How to Lower Your A1C Levels
Lowering A1C: Insulin and Medications
If you are type 1, insulin can be your best friend.
"Research has shown that missing as few as one or two meal boluses or injections a week can have significant impact on A1C, so the first and most critical thing for you to do is to make sure you get all your meal time and correction insulin dosages," Blum said.
Insulin can be administered via daily injections. Some people have found that insulin pump therapy offers tighter control and even more flexibility in accordance with their lifestyle. They are able to quickly and easily control the continuous flow of insulin in response to their body's needs.
Initial treatment for people with type 2 diabetes or gestational diabetes is often diet and exercise. Following this treatment as closely as recommended is one way to achieved A1C goals. However, there are times when oral medication is needed in order to continue effective management of diabetes or even to improve it. And when oral medications are no longer as effective, insulin is also a viable choice for people with type 2 as a step forward to good diabetes management and lower A1C levels.
Lowering A1C: Meal Planning
No matter what diabetes type you are or how long you have had it, good nutrition is part of good diabetes management, which is necessary if you want to have a low A1C. An RD/CDE is a great place to start. A registered dietitian (RD) has met academic and professional experience requirements established by a commission of the Academy of Nutrition and Dietetics. They are trained to look all aspects of your lifestyle to come up with a plan specific to your needs. If the RD is also a Certified Diabetes Educator (CDE), they will be able to incorporate the various aspects of diabetes into your meal plan.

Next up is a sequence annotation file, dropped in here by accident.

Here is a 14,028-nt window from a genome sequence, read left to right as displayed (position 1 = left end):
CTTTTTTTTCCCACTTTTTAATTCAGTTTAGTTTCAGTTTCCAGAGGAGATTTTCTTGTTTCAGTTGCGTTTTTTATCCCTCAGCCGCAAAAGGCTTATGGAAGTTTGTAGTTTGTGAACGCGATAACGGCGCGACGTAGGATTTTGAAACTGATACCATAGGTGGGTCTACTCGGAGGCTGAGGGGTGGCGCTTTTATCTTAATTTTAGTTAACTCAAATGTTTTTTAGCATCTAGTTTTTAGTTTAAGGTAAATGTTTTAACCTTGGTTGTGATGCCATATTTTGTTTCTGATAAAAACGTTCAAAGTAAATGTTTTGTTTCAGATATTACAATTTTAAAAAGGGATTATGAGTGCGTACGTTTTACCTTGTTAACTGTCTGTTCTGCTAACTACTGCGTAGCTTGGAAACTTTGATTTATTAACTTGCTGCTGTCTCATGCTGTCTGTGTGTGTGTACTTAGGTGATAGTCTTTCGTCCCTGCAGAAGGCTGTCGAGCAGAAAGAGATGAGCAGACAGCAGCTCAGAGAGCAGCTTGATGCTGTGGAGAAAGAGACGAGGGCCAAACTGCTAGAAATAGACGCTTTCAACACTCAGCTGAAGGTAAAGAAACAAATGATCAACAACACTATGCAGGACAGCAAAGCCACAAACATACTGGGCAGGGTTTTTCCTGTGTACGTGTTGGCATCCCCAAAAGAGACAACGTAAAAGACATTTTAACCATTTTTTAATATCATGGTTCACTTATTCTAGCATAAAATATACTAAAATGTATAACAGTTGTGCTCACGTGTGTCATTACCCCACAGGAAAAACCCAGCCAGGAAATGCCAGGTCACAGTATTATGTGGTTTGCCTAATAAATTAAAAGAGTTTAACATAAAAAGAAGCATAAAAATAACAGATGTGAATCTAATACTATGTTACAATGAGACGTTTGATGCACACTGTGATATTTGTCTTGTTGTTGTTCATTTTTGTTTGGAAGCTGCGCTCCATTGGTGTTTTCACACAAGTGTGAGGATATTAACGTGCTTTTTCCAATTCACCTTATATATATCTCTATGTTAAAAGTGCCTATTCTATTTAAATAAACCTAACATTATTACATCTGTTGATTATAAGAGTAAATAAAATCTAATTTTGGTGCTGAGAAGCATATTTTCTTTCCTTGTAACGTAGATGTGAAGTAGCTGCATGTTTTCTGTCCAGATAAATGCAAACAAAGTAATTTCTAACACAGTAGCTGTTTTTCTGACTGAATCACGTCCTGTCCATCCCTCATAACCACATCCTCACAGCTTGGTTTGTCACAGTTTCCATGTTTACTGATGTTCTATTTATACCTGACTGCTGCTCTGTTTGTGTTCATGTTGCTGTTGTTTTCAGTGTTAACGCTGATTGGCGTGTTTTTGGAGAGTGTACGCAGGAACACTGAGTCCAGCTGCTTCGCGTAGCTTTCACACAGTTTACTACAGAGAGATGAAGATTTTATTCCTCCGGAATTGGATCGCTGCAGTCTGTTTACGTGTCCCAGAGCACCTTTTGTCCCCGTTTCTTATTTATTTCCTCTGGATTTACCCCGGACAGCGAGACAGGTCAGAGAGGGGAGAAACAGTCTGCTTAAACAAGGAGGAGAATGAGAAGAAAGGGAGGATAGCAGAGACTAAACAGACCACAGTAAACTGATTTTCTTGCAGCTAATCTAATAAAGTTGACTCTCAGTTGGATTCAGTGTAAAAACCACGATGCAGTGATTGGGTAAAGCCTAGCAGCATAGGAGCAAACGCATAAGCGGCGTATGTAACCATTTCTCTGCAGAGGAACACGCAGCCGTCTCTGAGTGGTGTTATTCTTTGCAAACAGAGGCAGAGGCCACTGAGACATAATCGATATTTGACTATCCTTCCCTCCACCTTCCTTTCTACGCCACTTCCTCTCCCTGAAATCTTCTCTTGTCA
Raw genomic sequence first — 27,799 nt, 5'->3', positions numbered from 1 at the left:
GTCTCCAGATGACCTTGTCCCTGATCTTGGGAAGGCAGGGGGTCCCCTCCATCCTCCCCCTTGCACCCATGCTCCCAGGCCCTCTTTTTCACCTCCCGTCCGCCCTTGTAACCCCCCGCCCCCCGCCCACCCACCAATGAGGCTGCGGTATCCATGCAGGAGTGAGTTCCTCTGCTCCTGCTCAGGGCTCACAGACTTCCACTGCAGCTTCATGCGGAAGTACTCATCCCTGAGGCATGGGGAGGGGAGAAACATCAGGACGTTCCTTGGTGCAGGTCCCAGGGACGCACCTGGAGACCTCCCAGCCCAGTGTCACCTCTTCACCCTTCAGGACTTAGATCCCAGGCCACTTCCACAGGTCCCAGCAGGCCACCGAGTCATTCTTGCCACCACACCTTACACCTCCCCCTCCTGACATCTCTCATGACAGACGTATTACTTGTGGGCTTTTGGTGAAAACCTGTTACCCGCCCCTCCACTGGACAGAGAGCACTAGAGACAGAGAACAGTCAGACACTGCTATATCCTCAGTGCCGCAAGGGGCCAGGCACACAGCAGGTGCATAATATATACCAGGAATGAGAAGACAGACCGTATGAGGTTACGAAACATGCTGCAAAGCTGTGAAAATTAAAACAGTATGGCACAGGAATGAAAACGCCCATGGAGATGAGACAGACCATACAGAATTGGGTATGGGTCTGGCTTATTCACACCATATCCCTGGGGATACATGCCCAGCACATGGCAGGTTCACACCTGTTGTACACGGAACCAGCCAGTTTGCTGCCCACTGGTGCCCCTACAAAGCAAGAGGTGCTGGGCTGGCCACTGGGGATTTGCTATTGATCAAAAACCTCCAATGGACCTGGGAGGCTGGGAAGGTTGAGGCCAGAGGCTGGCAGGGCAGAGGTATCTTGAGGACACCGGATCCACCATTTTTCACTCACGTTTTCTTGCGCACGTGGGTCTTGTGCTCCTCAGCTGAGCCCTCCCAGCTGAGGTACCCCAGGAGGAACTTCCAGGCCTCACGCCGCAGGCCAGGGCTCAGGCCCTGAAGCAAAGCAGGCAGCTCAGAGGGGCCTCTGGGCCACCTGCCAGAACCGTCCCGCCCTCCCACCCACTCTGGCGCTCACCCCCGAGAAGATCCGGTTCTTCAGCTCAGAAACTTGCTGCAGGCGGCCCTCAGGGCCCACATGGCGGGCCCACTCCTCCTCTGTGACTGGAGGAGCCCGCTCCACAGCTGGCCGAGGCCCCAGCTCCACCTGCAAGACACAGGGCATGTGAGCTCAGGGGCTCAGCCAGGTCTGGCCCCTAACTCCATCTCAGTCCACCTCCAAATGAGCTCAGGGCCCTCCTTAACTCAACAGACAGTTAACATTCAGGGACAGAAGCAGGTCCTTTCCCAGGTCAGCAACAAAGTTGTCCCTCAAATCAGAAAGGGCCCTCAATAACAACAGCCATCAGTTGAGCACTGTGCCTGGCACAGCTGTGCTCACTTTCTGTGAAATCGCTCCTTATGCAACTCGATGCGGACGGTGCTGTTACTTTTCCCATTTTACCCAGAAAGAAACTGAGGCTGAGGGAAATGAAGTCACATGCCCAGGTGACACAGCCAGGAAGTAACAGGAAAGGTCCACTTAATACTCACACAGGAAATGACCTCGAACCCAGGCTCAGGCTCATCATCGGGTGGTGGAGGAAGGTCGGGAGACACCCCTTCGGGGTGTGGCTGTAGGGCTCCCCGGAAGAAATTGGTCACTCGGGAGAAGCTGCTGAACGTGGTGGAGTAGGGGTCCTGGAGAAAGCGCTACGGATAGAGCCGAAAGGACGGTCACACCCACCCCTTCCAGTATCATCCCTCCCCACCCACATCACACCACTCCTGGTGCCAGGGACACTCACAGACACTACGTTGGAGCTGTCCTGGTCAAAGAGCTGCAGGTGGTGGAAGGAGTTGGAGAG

Talk to your doctor about locating an RD/CDE and about the type of help available for those who cannot afford one.
Beyond professional help, learning about nutrition topics such as carb counting, the glycemic index, even dietary supplements will go a long way toward helping you make wise food choices.
- AACE. American Association of Clinical Endocrinologists/American College of Endocrinology Statement on the Use of Hemoglobin A1c for the Diagnosis of Diabetes. https://www.aace.com/sites/default/files/A1cPositionStatement.pdf. (Accessed 7/5/11).
- American Diabetes Association. Standards of Medical Care in Diabetes - 2010. http://care.diabetesjournals.org/content/33/Supplement_1/S11.full. (Accessed 7/5/11).
- National Diabetes Information Clearinghouse. DCCT and EDIC: The Diabetes Control and Complications Trial and Follow-up Study. http://diabetes.niddk.nih.gov/dm/pubs/control. (Accessed 7/5/11).
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